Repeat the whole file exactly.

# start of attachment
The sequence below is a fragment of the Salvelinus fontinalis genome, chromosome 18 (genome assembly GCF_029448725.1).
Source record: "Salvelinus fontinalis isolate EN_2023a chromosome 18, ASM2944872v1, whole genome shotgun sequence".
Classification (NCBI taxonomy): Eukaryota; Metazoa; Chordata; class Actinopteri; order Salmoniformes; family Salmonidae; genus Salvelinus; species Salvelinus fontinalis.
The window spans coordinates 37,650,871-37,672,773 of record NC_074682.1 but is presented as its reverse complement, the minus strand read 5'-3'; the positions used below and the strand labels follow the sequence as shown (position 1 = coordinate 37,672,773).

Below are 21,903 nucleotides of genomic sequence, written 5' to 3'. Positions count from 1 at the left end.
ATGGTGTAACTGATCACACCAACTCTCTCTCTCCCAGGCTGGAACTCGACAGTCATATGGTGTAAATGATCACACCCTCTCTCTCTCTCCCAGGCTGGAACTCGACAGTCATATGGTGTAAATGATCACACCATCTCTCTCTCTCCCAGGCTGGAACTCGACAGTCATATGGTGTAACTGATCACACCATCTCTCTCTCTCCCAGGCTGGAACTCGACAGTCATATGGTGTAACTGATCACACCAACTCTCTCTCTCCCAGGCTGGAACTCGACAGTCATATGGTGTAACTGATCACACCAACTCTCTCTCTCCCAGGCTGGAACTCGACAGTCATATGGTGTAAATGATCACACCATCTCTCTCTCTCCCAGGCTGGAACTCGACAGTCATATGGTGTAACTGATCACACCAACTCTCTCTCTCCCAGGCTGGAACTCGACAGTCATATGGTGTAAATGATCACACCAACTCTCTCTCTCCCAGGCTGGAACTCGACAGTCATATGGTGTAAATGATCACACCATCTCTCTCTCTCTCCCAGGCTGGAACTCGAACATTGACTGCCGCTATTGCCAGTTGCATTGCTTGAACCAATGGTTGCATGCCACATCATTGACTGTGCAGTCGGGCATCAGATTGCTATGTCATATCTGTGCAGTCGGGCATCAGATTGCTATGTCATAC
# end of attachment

The sequence below is a fragment of the Salvelinus fontinalis genome, chromosome 18 (genome assembly GCF_029448725.1).
Source record: "Salvelinus fontinalis isolate EN_2023a chromosome 18, ASM2944872v1, whole genome shotgun sequence".
Classification (NCBI taxonomy): Eukaryota; Metazoa; Chordata; class Actinopteri; order Salmoniformes; family Salmonidae; genus Salvelinus; species Salvelinus fontinalis.
The window spans coordinates 37,650,871-37,672,773 of record NC_074682.1 but is presented as its reverse complement, the minus strand read 5'-3'; the positions used below and the strand labels follow the sequence as shown (position 1 = coordinate 37,672,773).

Below are 21,903 nucleotides of genomic sequence, written 5' to 3'. Positions count from 1 at the left end.
ATGGTGTAACTGATCACACCAACTCTCTCTCTCCCAGGCTGGAACTCGACAGTCATATGGTGTAAATGATCACACCCTCTCTCTCTCTCCCAGGCTGGAACTCGACAGTCATATGGTGTAAATGATCACACCATCTCTCTCTCTCCCAGGCTGGAACTCGACAGTCATATGGTGTAACTGATCACACCATCTCTCTCTCTCCCAGGCTGGAACTCGACAGTCATATGGTGTAACTGATCACACCAACTCTCTCTCTCCCAGGCTGGAACTCGACAGTCATATGGTGTAACTGATCACACCAACTCTCTCTCTCCCAGGCTGGAACTCGACAGTCATATGGTGTAAATGATCACACCATCTCTCTCTCTCCCAGGCTGGAACTCGACAGTCATATGGTGTAACTGATCACACCAACTCTCTCTCTCCCAGGCTGGAACTCGACAGTCATATGGTGTAAATGATCACACCAACTCTCTCTCTCCCAGGCTGGAACTCGACAGTCATATGGTGTAAATGATCACACCATCTCTCTCTCTCTCCCAGGCTGGAACTCGAACATTGACTGCCGCTATTGCCAGTTGCATTGCTTGAACCAATGGTTGCATGCCACATCATTGACTGTGCAGTCGGGCATCAGATTGCTATGTCATATCTGTGCAGTCGGGCATCAGATTGCTATGTCATAC